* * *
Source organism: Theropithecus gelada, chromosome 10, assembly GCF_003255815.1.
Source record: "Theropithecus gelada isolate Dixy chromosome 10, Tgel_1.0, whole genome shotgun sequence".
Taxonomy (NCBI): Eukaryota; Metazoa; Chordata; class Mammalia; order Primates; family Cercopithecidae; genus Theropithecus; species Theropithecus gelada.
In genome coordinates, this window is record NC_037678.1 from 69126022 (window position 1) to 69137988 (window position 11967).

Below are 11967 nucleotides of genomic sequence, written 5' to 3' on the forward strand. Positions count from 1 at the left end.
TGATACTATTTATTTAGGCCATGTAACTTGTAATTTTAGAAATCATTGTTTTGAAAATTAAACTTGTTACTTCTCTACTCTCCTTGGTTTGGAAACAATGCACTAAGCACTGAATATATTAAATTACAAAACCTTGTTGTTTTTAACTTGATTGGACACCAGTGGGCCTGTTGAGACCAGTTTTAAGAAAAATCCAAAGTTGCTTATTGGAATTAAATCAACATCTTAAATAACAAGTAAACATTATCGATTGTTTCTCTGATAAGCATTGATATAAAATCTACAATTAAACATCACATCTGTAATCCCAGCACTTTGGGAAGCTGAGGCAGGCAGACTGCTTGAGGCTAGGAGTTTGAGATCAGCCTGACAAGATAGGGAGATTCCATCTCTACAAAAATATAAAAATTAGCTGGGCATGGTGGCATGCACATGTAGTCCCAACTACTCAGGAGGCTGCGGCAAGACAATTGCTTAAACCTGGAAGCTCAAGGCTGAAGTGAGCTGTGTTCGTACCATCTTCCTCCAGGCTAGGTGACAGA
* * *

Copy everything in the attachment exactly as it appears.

Source organism: Theropithecus gelada, chromosome 10, assembly GCF_003255815.1.
Source record: "Theropithecus gelada isolate Dixy chromosome 10, Tgel_1.0, whole genome shotgun sequence".
Taxonomy (NCBI): Eukaryota; Metazoa; Chordata; class Mammalia; order Primates; family Cercopithecidae; genus Theropithecus; species Theropithecus gelada.
In genome coordinates, this window is record NC_037678.1 from 69126022 (window position 1) to 69137988 (window position 11967).

Below are 11967 nucleotides of genomic sequence, written 5' to 3' on the forward strand. Positions count from 1 at the left end.
TGATACTATTTATTTAGGCCATGTAACTTGTAATTTTAGAAATCATTGTTTTGAAAATTAAACTTGTTACTTCTCTACTCTCCTTGGTTTGGAAACAATGCACTAAGCACTGAATATATTAAATTACAAAACCTTGTTGTTTTTAACTTGATTGGACACCAGTGGGCCTGTTGAGACCAGTTTTAAGAAAAATCCAAAGTTGCTTATTGGAATTAAATCAACATCTTAAATAACAAGTAAACATTATCGATTGTTTCTCTGATAAGCATTGATATAAAATCTACAATTAAACATCACATCTGTAATCCCAGCACTTTGGGAAGCTGAGGCAGGCAGACTGCTTGAGGCTAGGAGTTTGAGATCAGCCTGACAAGATAGGGAGATTCCATCTCTACAAAAATATAAAAATTAGCTGGGCATGGTGGCATGCACATGTAGTCCCAACTACTCAGGAGGCTGCGGCAAGACAATTGCTTAAACCTGGAAGCTCAAGGCTGAAGTGAGCTGTGTTCGTACCATCTTCCTCCAGGCTAGGTGACAGA